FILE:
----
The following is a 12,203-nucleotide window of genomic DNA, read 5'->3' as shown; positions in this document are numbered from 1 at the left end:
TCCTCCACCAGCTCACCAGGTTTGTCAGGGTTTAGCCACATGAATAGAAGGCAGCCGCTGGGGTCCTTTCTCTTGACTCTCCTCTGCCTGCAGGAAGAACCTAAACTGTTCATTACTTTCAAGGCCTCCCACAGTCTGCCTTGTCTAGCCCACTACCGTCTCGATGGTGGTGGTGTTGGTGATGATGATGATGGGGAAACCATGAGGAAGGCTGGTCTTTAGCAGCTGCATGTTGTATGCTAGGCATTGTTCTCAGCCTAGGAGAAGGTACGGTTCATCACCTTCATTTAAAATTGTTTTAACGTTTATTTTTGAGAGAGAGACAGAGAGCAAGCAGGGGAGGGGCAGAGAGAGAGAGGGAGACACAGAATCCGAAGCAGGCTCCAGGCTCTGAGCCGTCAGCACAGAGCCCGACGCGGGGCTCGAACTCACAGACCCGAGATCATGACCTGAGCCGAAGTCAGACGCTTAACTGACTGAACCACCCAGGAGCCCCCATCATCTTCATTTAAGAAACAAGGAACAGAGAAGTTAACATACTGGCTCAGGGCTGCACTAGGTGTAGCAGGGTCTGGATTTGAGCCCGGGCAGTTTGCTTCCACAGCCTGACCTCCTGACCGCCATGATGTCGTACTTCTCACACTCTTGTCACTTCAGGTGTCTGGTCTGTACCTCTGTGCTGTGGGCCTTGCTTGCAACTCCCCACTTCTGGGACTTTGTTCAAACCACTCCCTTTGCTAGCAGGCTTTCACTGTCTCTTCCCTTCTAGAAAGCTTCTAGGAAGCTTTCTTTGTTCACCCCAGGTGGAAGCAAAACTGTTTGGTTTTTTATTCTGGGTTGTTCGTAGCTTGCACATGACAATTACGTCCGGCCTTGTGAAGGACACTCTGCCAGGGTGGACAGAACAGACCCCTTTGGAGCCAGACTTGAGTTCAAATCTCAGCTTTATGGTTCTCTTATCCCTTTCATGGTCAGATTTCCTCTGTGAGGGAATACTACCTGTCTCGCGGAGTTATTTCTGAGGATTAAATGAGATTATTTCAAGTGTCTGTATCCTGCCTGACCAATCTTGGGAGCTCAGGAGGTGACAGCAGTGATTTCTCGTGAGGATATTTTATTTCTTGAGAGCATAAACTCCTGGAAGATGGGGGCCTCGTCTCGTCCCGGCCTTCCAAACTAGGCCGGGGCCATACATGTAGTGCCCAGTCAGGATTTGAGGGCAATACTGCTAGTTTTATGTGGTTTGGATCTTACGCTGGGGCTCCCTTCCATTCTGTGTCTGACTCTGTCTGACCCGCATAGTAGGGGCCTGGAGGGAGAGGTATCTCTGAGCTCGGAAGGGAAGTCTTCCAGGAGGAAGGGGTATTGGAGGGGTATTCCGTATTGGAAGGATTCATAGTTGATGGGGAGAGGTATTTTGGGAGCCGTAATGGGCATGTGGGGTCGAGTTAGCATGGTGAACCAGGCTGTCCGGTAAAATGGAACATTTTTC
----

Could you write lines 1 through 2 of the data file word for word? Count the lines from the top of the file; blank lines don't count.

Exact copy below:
The following is a 12,203-nucleotide window of genomic DNA, read 5'->3' as shown; positions in this document are numbered from 1 at the left end:
TCCTCCACCAGCTCACCAGGTTTGTCAGGGTTTAGCCACATGAATAGAAGGCAGCCGCTGGGGTCCTTTCTCTTGACTCTCCTCTGCCTGCAGGAAGAACCTAAACTGTTCATTACTTTCAAGGCCTCCCACAGTCTGCCTTGTCTAGCCCACTACCGTCTCGATGGTGGTGGTGTTGGTGATGATGATGATGGGGAAACCATGAGGAAGGCTGGTCTTTAGCAGCTGCATGTTGTATGCTAGGCATTGTTCTCAGCCTAGGAGAAGGTACGGTTCATCACCTTCATTTAAAATTGTTTTAACGTTTATTTTTGAGAGAGAGACAGAGAGCAAGCAGGGGAGGGGCAGAGAGAGAGAGGGAGACACAGAATCCGAAGCAGGCTCCAGGCTCTGAGCCGTCAGCACAGAGCCCGACGCGGGGCTCGAACTCACAGACCCGAGATCATGACCTGAGCCGAAGTCAGACGCTTAACTGACTGAACCACCCAGGAGCCCCCATCATCTTCATTTAAGAAACAAGGAACAGAGAAGTTAACATACTGGCTCAGGGCTGCACTAGGTGTAGCAGGGTCTGGATTTGAGCCCGGGCAGTTTGCTTCCACAGCCTGACCTCCTGACCGCCATGATGTCGTACTTCTCACACTCTTGTCACTTCAGGTGTCTGGTCTGTACCTCTGTGCTGTGGGCCTTGCTTGCAACTCCCCACTTCTGGGACTTTGTTCAAACCACTCCCTTTGCTAGCAGGCTTTCACTGTCTCTTCCCTTCTAGAAAGCTTCTAGGAAGCTTTCTTTGTTCACCCCAGGTGGAAGCAAAACTGTTTGGTTTTTTATTCTGGGTTGTTCGTAGCTTGCACATGACAATTACGTCCGGCCTTGTGAAGGACACTCTGCCAGGGTGGACAGAACAGACCCCTTTGGAGCCAGACTTGAGTTCAAATCTCAGCTTTATGGTTCTCTTATCCCTTTCATGGTCAGATTTCCTCTGTGAGGGAATACTACCTGTCTCGCGGAGTTATTTCTGAGGATTAAATGAGATTATTTCAAGTGTCTGTATCCTGCCTGACCAATCTTGGGAGCTCAGGAGGTGACAGCAGTGATTTCTCGTGAGGATATTTTATTTCTTGAGAGCATAAACTCCTGGAAGATGGGGGCCTCGTCTCGTCCCGGCCTTCCAAACTAGGCCGGGGCCATACATGTAGTGCCCAGTCAGGATTTGAGGGCAATACTGCTAGTTTTATGTGGTTTGGATCTTACGCTGGGGCTCCCTTCCATTCTGTGTCTGACTCTGTCTGACCCGCATAGTAGGGGCCTGGAGGGAGAGGTATCTCTGAGCTCGGAAGGGAAGTCTTCCAGGAGGAAGGGGTATTGGAGGGGTATTCCGTATTGGAAGGATTCATAGTTGATGGGGAGAGGTATTTTGGGAGCCGTAATGGGCATGTGGGGTCGAGTTAGCATGGTGAACCAGGCTGTCCGGTAAAATGGAACATTTTTC